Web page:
The debtor incurred student loan debt while studying for his law degree and L.L.M. in taxation. In 2009 he was hired as a revenue agent for the IRS. In 2016, he was criminally convicted for receiving a bribe in his role as an IRS agent. He was sentenced to 30 months in prison followed by three years of supervised release. He was disbarred. Upon his release from prison, the debtor lived in a halfway house in Seattle.
After his conviction, the debtor filed a chapter 7 petition. The debtor had approximately $256,000 in student loan debt. He filed a complaint, from prison, seeking to discharge his student loan debt. He argued that, under section 523(a)(8) of the Bankruptcy Code, the debt should be discharged because it imposed an undue hardship. The debtor claimed that because of his conviction, incarceration, and disbarment, he would be unable to regain employment at his previous level, and would therefore be unable to pay his debt. He was 45 years old with a three-year-old child, but did not claim to have medical or other conditions preventing him from working. The defendants (the government and lender) filed a motion for summary judgment. The defendants’ motion for summary judgment was granted based on a finding that the debtor did not establish that he made a good faith effort to repay the loans.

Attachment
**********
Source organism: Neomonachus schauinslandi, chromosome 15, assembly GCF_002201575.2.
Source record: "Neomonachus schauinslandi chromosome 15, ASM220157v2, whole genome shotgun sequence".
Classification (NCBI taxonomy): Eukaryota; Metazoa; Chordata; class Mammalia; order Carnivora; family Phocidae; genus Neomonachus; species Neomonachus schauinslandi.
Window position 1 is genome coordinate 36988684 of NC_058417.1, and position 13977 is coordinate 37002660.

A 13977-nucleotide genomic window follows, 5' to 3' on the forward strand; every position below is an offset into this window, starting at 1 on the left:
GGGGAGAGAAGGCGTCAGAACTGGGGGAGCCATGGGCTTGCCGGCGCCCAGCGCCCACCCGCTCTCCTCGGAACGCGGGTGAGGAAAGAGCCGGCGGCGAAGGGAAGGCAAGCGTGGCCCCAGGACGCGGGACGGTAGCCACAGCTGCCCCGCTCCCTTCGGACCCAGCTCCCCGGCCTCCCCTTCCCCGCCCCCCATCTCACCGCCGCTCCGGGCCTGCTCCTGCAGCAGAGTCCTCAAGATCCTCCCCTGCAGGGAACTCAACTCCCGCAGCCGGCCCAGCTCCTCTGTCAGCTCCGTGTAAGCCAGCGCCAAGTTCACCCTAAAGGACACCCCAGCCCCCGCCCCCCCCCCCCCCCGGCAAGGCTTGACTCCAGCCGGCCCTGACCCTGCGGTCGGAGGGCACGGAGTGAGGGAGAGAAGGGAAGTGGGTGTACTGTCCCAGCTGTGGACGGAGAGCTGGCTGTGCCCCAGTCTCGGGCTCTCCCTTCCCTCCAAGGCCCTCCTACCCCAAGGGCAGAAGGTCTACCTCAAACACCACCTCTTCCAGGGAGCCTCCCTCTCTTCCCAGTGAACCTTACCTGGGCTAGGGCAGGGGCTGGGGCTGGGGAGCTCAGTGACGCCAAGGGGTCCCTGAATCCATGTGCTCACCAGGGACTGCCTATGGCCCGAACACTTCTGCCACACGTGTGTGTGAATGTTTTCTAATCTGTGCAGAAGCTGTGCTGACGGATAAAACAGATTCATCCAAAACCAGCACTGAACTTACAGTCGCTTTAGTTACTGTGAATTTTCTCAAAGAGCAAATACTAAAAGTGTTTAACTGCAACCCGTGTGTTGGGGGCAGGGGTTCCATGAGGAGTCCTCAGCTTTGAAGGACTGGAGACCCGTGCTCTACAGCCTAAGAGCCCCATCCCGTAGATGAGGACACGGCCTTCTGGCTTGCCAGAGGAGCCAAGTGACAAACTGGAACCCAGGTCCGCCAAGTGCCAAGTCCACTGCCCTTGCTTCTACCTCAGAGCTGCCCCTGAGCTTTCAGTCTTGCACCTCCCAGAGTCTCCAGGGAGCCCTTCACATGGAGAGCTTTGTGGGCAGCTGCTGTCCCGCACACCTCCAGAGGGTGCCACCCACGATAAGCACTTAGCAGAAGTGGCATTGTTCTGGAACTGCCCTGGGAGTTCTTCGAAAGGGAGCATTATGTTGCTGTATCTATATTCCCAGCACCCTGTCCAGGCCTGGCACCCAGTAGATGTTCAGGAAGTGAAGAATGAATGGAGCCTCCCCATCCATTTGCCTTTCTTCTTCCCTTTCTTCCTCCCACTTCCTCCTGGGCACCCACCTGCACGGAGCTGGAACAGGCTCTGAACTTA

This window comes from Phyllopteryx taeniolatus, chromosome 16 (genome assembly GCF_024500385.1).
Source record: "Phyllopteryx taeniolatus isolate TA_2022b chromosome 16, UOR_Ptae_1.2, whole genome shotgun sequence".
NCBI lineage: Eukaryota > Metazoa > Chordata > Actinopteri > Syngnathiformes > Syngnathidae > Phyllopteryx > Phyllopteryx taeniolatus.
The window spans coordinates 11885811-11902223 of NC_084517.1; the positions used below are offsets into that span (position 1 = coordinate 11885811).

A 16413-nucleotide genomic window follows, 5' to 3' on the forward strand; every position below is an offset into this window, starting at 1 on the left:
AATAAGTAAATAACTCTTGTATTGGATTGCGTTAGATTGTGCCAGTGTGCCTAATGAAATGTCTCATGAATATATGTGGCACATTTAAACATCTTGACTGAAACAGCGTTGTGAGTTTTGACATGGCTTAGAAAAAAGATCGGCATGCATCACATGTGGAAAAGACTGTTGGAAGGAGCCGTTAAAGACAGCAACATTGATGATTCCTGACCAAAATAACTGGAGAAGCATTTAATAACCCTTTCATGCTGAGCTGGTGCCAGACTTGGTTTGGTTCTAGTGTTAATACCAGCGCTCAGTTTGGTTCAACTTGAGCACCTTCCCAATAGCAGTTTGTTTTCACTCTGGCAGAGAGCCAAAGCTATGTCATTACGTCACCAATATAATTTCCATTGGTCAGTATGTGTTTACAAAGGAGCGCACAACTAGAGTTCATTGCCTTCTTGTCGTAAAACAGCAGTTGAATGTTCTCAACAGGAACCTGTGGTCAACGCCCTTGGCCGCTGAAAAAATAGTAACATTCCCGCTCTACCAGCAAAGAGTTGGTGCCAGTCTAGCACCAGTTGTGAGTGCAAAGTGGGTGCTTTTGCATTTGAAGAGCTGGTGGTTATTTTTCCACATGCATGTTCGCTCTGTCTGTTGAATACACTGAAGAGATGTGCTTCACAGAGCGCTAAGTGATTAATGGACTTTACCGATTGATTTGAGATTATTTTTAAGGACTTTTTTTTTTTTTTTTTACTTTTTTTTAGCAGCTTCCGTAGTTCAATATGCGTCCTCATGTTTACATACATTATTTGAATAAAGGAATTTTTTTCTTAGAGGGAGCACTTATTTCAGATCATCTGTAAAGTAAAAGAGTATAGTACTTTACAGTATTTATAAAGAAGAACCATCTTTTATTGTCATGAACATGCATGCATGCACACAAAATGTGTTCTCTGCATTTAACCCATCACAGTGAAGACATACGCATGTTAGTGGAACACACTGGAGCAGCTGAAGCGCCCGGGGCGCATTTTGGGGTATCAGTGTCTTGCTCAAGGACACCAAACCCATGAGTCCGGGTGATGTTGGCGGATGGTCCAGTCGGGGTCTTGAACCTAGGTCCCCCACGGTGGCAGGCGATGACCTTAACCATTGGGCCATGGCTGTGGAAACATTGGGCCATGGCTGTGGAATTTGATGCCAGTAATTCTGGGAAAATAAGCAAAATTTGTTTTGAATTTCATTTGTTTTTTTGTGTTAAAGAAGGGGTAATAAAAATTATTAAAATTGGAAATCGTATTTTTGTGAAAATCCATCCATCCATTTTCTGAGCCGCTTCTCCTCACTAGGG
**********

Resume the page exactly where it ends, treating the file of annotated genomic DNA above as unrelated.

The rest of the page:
The debtor appealed to the Bankruptcy Appellate Panel. The BAP affirmed. Under section 523(a)(8) of the Bankruptcy Code, a student loan is not dischargeable unless the debtor establishes that repaying the debt would “impose an undue hardship on the debtor and the debtor’s dependents.” The Ninth Circuit has adopted the three-pronged Brunner test to determine whether a debtor has established undue hardship: (1) that the debtor cannot maintain, based on current income and expenses, a minimal standard of living for herself and dependents if forced to repay the loans; (2) additional circumstances exist indicating that this state of affairs is likely to persist for a significant portion of the repayment period; and (3) the debtor has made good faith efforts to repay the loans. Brunner v. N.Y. State Higher Educ. Servs. Corp. (In re Brunner), 46 B.R. 752, 756 (S.D.N.Y. 1985), aff’d, 831 F.2d 395, 396 (2d Cir. 1987) (adopted by United Student Aid Funds, Inc. v. Pena (In re Pena), 155 F.3d 1108, 1111-12 (9th Cir. 1998)).
The BAP agreed with the bankruptcy court’s finding that the debtor’s criminal conduct was not a factor beyond his reasonable control, and the bankruptcy court did not err by taking it into consideration. However, the BAP was careful to avoid setting a “bright-line rule that a debtor with a criminal conviction can never establish good faith.” The BAP and the trial court noted that the debtor did make reasonable efforts to repay the debts, but that the balance of factors still weighed against the requisite finding of good faith.